Some families have had long-standing church and political affiliations, and local historian David Beckman realized it was so for his father’s family in Mound Prairie Township of Houston County in the 1950s.
While the Bible Belt across the South was staunchly religious and Democrat, the members of the Evangelical Church on South Ridge in Houston County associated being a good Christian with also being a good Republican. However, Beckman wrote that this family story “is not so much about religious and political persuasions as it is about human nature.”
In a Houston County History published in 1919, a brief biographical sketch described David’s grandfather Fred Beckman to be politically independent. David surmises that during that era, soon after fighting Germany during World War I, local farmers of German descent may not have been comfortable disclosing their political preferences. But by the 1940s, Grandpa and the family were “dyed-in-the-wool” Republicans. However, things could change, evidenced by the efforts of David’s father to alter the family’s political allegiance, at least for the presidential election of 1956.
Following two decades of Democrat presidents, Democrat Harry Truman decided not to run for re-election. The Republican party was thought to be in decline and controlled by old fogies while deserted by racial groups and organized labor. The Republicans really needed a new issue or a new “knight in shining armor.” Enter a popular, but previously non-partisan war hero, who unlike his political rivals, had no political baggage. Voters might like wearing “I like Ike” buttons.
Republican Dwight Eisenhower enjoyed a landslide victory over another political newcomer, Democrat Adlai Stevenson, in the election of 1952. It was unlikely any Democrat could have defeated the former Supreme Commander of the Allied Forces during World War II. It was the same two presidential candidates facing each other again in the election of 1956.
The farm economy had suffered during Eisenhower’s first administration, which in 1954 reduced the price support level for all dairy products from 90 to 75 percent parity. Almost every area farm had dairy cows. With the inflationary rise in prices and reduced income, some small farmers had lost their farms. Some feared that if conditions didn’t improve, more farmers could “lose their livelihood.” David’s father Victor Beckman became convinced that there needed to be changes in Washington, D. C.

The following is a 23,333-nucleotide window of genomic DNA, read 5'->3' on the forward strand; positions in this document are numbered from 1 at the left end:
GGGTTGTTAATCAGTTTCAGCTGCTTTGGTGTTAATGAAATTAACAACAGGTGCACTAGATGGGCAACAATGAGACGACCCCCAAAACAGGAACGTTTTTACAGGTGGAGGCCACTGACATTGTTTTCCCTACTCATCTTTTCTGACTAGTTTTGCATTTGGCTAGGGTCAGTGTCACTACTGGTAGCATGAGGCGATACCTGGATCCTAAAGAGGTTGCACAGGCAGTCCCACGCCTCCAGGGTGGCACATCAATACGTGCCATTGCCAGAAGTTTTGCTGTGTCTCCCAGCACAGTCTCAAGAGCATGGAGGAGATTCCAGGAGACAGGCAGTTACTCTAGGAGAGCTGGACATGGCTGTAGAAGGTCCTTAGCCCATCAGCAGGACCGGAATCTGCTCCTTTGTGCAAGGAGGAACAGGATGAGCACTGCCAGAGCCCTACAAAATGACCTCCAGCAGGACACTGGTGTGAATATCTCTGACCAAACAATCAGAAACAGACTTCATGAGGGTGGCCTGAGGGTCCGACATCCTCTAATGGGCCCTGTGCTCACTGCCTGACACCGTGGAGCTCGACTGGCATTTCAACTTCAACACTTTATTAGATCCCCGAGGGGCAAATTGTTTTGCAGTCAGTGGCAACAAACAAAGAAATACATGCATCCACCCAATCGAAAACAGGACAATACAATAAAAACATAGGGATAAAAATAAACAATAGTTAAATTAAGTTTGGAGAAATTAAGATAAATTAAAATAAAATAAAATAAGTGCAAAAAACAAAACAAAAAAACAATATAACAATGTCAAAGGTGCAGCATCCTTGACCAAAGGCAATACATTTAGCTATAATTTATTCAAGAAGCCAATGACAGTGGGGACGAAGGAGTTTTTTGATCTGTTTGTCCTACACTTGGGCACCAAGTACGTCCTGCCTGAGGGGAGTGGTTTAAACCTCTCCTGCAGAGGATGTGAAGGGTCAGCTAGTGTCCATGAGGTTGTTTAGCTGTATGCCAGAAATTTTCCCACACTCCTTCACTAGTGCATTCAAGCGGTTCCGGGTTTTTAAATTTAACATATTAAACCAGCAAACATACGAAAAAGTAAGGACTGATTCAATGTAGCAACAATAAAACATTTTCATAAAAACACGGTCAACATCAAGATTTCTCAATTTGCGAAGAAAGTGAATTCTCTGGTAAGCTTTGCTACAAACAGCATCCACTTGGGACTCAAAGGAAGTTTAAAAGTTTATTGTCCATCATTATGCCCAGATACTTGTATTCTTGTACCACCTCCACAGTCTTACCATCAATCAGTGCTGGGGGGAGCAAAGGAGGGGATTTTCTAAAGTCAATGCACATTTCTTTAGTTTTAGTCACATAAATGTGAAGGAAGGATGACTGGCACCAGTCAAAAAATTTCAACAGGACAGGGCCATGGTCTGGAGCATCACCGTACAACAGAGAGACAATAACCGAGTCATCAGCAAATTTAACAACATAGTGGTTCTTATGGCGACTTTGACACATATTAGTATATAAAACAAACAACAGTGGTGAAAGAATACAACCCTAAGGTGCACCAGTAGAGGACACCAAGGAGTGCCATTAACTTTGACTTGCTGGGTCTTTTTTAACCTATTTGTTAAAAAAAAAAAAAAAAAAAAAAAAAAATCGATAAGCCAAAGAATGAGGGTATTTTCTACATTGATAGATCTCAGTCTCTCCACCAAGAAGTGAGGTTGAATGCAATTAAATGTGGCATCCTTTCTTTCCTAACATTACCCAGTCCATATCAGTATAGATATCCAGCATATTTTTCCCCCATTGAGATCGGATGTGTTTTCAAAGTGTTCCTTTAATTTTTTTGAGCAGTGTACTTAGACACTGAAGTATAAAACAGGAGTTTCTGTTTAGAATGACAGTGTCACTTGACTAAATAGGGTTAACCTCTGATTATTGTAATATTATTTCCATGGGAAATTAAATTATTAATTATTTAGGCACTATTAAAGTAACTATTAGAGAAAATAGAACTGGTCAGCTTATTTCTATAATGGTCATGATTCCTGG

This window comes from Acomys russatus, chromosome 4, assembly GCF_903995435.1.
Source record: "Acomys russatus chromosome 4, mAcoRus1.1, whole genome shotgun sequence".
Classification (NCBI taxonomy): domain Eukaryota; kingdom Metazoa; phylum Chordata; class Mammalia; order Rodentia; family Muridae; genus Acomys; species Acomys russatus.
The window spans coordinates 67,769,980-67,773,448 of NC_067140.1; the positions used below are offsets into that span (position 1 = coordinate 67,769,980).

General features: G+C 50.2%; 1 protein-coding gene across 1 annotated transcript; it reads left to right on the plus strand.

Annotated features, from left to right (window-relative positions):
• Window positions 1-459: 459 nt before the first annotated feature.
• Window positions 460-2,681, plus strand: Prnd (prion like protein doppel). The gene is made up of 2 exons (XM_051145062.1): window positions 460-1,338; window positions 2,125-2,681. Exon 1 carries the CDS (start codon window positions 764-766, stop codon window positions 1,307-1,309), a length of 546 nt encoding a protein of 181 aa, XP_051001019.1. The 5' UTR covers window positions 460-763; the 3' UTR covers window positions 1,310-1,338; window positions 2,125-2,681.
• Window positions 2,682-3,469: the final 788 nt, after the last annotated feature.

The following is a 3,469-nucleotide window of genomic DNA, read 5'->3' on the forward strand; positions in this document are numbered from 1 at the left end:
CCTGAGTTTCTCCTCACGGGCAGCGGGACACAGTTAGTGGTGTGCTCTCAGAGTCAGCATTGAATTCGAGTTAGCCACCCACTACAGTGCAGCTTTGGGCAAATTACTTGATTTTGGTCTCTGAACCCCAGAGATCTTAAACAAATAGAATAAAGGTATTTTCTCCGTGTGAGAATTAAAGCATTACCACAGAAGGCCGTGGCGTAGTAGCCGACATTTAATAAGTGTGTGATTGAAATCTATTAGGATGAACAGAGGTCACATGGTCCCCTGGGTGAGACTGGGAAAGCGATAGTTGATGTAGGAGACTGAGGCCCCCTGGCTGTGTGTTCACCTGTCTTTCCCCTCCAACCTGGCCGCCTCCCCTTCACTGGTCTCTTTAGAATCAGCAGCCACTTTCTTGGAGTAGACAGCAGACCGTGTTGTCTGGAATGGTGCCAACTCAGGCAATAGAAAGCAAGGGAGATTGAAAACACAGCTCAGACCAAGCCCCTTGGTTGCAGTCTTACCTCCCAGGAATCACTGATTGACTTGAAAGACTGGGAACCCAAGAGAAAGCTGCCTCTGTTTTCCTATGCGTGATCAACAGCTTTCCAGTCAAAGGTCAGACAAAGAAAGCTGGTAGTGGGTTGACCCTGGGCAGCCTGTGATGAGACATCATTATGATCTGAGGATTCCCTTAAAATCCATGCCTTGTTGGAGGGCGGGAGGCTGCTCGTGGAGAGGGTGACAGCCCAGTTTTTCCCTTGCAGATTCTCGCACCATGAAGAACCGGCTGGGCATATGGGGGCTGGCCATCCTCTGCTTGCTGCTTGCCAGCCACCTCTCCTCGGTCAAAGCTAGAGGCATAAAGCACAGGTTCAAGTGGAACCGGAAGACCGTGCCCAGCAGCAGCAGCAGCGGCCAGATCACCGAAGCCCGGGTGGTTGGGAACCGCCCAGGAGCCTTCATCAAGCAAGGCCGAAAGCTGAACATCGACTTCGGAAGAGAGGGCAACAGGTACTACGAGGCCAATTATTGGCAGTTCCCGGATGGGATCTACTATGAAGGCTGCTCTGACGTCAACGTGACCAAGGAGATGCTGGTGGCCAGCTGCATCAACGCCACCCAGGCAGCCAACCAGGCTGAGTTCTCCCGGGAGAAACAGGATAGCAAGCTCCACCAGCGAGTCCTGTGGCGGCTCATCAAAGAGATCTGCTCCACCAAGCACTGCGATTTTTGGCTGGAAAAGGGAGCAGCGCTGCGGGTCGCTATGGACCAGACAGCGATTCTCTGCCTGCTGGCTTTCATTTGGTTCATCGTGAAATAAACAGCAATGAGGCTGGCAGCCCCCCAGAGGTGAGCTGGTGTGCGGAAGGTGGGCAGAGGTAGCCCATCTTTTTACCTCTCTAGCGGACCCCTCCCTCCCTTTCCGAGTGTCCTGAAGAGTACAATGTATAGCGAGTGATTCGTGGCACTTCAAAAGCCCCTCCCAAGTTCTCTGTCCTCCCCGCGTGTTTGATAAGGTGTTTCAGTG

“At many family gatherings, especially Sunday dinner at Grandpa and Grandma’s following church services, Dad would try to convince his brothers and brothers-in-laws to vote for Stevenson. Gradually, some of the men started seeing things Dad’s way while you never knew about Grandpa.” Grandpa Fred listened but never entered into any of these discussions, which was understood to be his strong reluctance to ever vote for a Democrat. Dad would tell grandpa that “The boys are going to lose their farms if Eisenhower gets reelected.”
David added, “I have no idea if Dad ever spoke to Grandma about voting for Stevenson, but back in those days, a farmer and his wife generally voted the same way.” Suddenly one day, Grandpa told his now-Democrat son, “You’re right, Vic. We can’t let Eisenhower have another term.”
“When Election Day finally arrived, Dad picked up Grandpa and Grandma and drove them down to the town hall to vote. As they were getting out of the car, Dad reminded Grandpa and Grandma that they had to vote for Stevenson.” It did not take long for Dad and Grandma to cast their ballots, and they returned to the car to wait for grandpa. They waited quite a while longer than they anticipated, wondering why it was taking Grandpa so long.
Grandpa finally emerged from the town hall and walked slowly to the car “with a dejected look on his face, his eyes cast on the ground.” He didn’t say anything as he got into the car. After what seemed like extended silence, Dad finally asked Grandpa, “Well, did you do it?”
After moments of painful hesitation, Grandpa, with his head down and looking at the floorboard, “sheepishly” replied, “I just couldn’t do it, Vic.”
Grandpa was among the majority. In 1952, Stevenson had carried only nine states; in 1956, he won only seven, all in the South.
Source: “Voting – 1956,” part of the private memoirs of David. H. Beckman